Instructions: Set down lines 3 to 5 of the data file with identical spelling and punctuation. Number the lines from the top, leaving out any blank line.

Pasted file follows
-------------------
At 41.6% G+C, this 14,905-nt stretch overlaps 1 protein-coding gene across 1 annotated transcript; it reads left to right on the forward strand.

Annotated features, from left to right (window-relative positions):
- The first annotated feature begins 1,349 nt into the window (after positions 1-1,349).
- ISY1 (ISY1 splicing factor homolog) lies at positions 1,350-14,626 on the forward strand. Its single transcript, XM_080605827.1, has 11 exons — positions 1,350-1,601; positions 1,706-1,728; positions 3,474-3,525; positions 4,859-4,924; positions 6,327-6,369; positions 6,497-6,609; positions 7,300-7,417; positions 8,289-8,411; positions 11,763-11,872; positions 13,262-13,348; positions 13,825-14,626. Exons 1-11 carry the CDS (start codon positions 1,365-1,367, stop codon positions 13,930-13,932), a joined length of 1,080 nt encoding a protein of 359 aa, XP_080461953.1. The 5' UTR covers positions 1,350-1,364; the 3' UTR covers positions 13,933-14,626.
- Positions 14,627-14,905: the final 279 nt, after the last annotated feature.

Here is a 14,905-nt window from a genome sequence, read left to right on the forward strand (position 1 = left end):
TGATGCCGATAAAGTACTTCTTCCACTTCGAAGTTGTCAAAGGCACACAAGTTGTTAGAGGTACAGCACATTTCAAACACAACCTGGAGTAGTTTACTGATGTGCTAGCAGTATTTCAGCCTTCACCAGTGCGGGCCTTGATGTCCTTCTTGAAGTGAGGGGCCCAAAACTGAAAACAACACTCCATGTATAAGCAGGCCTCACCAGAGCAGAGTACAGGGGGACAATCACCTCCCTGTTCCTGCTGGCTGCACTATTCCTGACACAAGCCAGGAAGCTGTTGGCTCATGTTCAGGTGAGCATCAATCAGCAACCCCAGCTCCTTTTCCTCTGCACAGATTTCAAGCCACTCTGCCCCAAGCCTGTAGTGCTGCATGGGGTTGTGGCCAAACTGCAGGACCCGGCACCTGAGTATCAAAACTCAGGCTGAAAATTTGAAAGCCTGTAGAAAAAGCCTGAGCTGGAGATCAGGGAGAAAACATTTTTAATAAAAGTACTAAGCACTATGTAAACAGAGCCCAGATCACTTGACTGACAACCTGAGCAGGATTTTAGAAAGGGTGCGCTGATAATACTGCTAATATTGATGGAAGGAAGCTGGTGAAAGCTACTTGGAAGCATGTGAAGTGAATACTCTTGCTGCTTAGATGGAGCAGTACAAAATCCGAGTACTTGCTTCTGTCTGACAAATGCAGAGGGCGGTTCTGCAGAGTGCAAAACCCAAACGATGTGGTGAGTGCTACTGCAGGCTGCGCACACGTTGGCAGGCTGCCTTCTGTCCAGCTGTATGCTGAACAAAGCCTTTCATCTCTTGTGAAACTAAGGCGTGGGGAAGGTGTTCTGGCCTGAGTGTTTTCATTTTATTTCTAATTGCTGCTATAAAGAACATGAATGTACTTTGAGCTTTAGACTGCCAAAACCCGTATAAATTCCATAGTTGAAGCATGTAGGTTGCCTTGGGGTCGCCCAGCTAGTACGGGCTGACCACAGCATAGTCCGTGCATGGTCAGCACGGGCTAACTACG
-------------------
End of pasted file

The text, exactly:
- The first annotated feature begins 1,349 nt into the window (after positions 1-1,349).
- ISY1 (ISY1 splicing factor homolog) lies at positions 1,350-14,626 on the forward strand. Its single transcript, XM_080605827.1, has 11 exons — positions 1,350-1,601; positions 1,706-1,728; positions 3,474-3,525; positions 4,859-4,924; positions 6,327-6,369; positions 6,497-6,609; positions 7,300-7,417; positions 8,289-8,411; positions 11,763-11,872; positions 13,262-13,348; positions 13,825-14,626. Exons 1-11 carry the CDS (start codon positions 1,365-1,367, stop codon positions 13,930-13,932), a joined length of 1,080 nt encoding a protein of 359 aa, XP_080461953.1. The 5' UTR covers positions 1,350-1,364; the 3' UTR covers positions 13,933-14,626.
- Positions 14,627-14,905: the final 279 nt, after the last annotated feature.